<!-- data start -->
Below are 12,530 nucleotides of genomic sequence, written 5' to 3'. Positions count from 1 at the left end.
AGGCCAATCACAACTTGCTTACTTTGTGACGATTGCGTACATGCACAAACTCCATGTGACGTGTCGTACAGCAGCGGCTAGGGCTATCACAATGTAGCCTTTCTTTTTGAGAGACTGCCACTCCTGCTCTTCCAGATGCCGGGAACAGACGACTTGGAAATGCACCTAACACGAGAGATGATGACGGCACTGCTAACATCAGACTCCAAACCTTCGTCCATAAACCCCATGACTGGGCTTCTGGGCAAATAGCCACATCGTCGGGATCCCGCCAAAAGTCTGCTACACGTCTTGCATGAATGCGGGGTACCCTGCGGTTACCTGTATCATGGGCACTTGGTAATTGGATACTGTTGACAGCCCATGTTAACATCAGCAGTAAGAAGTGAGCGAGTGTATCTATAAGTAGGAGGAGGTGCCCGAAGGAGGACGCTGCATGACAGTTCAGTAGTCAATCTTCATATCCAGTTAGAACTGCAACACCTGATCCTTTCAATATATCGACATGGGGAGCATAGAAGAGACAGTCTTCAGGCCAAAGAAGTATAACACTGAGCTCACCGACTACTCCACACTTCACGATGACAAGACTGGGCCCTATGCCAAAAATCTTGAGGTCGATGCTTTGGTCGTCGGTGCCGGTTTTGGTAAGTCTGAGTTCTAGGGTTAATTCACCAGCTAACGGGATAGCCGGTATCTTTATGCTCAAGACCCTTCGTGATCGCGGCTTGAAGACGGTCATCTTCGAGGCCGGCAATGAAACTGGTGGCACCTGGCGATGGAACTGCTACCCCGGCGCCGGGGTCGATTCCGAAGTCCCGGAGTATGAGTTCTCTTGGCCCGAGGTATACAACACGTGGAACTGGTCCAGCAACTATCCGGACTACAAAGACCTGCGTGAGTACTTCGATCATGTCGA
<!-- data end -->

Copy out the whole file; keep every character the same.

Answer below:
Below are 12,530 nucleotides of genomic sequence, written 5' to 3'. Positions count from 1 at the left end.
AGGCCAATCACAACTTGCTTACTTTGTGACGATTGCGTACATGCACAAACTCCATGTGACGTGTCGTACAGCAGCGGCTAGGGCTATCACAATGTAGCCTTTCTTTTTGAGAGACTGCCACTCCTGCTCTTCCAGATGCCGGGAACAGACGACTTGGAAATGCACCTAACACGAGAGATGATGACGGCACTGCTAACATCAGACTCCAAACCTTCGTCCATAAACCCCATGACTGGGCTTCTGGGCAAATAGCCACATCGTCGGGATCCCGCCAAAAGTCTGCTACACGTCTTGCATGAATGCGGGGTACCCTGCGGTTACCTGTATCATGGGCACTTGGTAATTGGATACTGTTGACAGCCCATGTTAACATCAGCAGTAAGAAGTGAGCGAGTGTATCTATAAGTAGGAGGAGGTGCCCGAAGGAGGACGCTGCATGACAGTTCAGTAGTCAATCTTCATATCCAGTTAGAACTGCAACACCTGATCCTTTCAATATATCGACATGGGGAGCATAGAAGAGACAGTCTTCAGGCCAAAGAAGTATAACACTGAGCTCACCGACTACTCCACACTTCACGATGACAAGACTGGGCCCTATGCCAAAAATCTTGAGGTCGATGCTTTGGTCGTCGGTGCCGGTTTTGGTAAGTCTGAGTTCTAGGGTTAATTCACCAGCTAACGGGATAGCCGGTATCTTTATGCTCAAGACCCTTCGTGATCGCGGCTTGAAGACGGTCATCTTCGAGGCCGGCAATGAAACTGGTGGCACCTGGCGATGGAACTGCTACCCCGGCGCCGGGGTCGATTCCGAAGTCCCGGAGTATGAGTTCTCTTGGCCCGAGGTATACAACACGTGGAACTGGTCCAGCAACTATCCGGACTACAAAGACCTGCGTGAGTACTTCGATCATGTCGA